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After nearly 1,000 days, Washington’s COVID-19 state of emergency will end October 31st

The state of emergency was enacted in early 2020 when we were still getting used to face masks

(Image: Washington State Department of Health)

Just under 1,000 days and after what will be more than 14,000 deaths from the virus in the state, Washington’s COVID-19 state of emergency will end October 31st.

“We’ve come a long way the past two years in developing the tools that allow us to adapt and live with COVID-19,” Governor Jay Inslee said in Thursday’s announcement as his administration credited the response for Washington’s relatively low death rate during the waves of outbreaks. “Ending this order does not mean we take it less seriously or will lose focus on how this virus has changed the way we live. We will continue our commitments to the public’s well-being, but simply through different tools that are now more appropriate for the era we’ve entered.”

Through the pandemic, Capitol HIll residents and businesses lived through new restrictions and requirements including social distancing, mask, and vaccination mandates as officials tried to fine tune the public response to slowing the spread of the virus.

Many elements of the emergency have already ended or been canceled but the lifting of the February 2020 declaration will bring a new milestone in emerging from the pandemic across the state with the end of requirements like vaccination mandates for state workers.

It will also more fully unhinge a complicated framework of legal structures and policies ranging from counties, to cities, to institutions like schools and hospitals, to private businesses that have built rules and requirements around the official emergency status.

Examples include the crisis standards of care put in place under the emergency by hospitals and health care systems to help prioritize staffing and resources. Unwinding the state of emergency will continue and, in some cases, begin the unwinding of policies and guidelines put in place during the pandemic. How much day to day staffing, operations, and activities will return to pre-pandemic levels remains to be seen.

(Image: Gov. Jay Inslee’s office)

Community COVID-19 Vaccination Clinic at Seattle University (Image: Swedish)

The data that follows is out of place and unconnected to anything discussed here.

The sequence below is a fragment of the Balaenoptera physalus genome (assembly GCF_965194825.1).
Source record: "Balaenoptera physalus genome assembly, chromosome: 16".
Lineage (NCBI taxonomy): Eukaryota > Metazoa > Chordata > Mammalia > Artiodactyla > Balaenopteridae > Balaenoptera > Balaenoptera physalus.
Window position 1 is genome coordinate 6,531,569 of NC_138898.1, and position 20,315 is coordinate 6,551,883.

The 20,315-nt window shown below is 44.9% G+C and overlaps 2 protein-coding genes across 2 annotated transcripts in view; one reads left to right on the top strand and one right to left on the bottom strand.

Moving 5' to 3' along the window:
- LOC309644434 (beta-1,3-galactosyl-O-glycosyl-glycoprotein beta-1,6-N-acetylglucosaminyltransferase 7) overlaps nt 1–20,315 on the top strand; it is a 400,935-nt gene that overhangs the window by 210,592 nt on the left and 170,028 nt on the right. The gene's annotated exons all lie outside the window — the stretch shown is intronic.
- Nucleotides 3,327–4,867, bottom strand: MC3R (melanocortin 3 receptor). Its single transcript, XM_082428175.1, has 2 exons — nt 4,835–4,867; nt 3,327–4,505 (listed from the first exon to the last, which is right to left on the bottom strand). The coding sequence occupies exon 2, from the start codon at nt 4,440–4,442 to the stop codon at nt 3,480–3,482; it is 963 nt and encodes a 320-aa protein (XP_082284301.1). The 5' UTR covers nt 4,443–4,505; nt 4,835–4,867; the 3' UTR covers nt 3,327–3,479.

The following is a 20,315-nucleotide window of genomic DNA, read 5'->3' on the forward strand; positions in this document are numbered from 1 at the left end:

Customers line up at the Broadway Dick's

Customers kept a socially distanced line at Dick’s during the height of the pandemic (Image: CHS)

Lucille Henry receives her first Covid-19 vaccine

It will now be up to state leaders to fight for permanent requirements in the face of ongoing COVID cases and, equally important, to be better prepared for health threats that follow.

Meanwhile, here in Seattle and King County, reported cases and hospitalizations have continued on a downward trend with health officer Dr. Jeff Duchin saying the high uptake of vaccinations plus updated boosters and immunity from prior infections, “in the absence of a major new variant that evades immunity,” should limit the “severity and impact of future surges.”

Washington COVID-19 cases (Source: New York Times)

But we are still living with COVID.

“Although no one wants to hear it, I don’t like saying it, and many don’t want to accept it, it’s clear that COVID-19 is not disappearing,” Duchin said in a recent press briefing. “It is changing. It appears less severe in important ways, but it’s persistent, it’s insidious and it remains somewhat unpredictable.”

Inslee and state officials, meanwhile, encouraged Thursday the continued use of vaccines and masks beyond the end of the emergency declaration.

“Vaccines and therapeutic treatments are available to prevent hospitalizations and death,” the statement from the governor’s office read. “However, COVID-19 remains one of the deadliest infectious viruses in the United States. The virus kills more than 300 people nationally every day, including more than 10 people a day in Washington state.”

In Seattle, 739 deaths have been recorded in the city and more than 3,000 have been hospitalized.

Across the state, 74% of the population is fully vaccinated but only 41% have received a booster. To learn more about your vaccination status and where to get the latest boosters, visit


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20 days ago

Woo hoo! Just in time for Dems to win some midterms.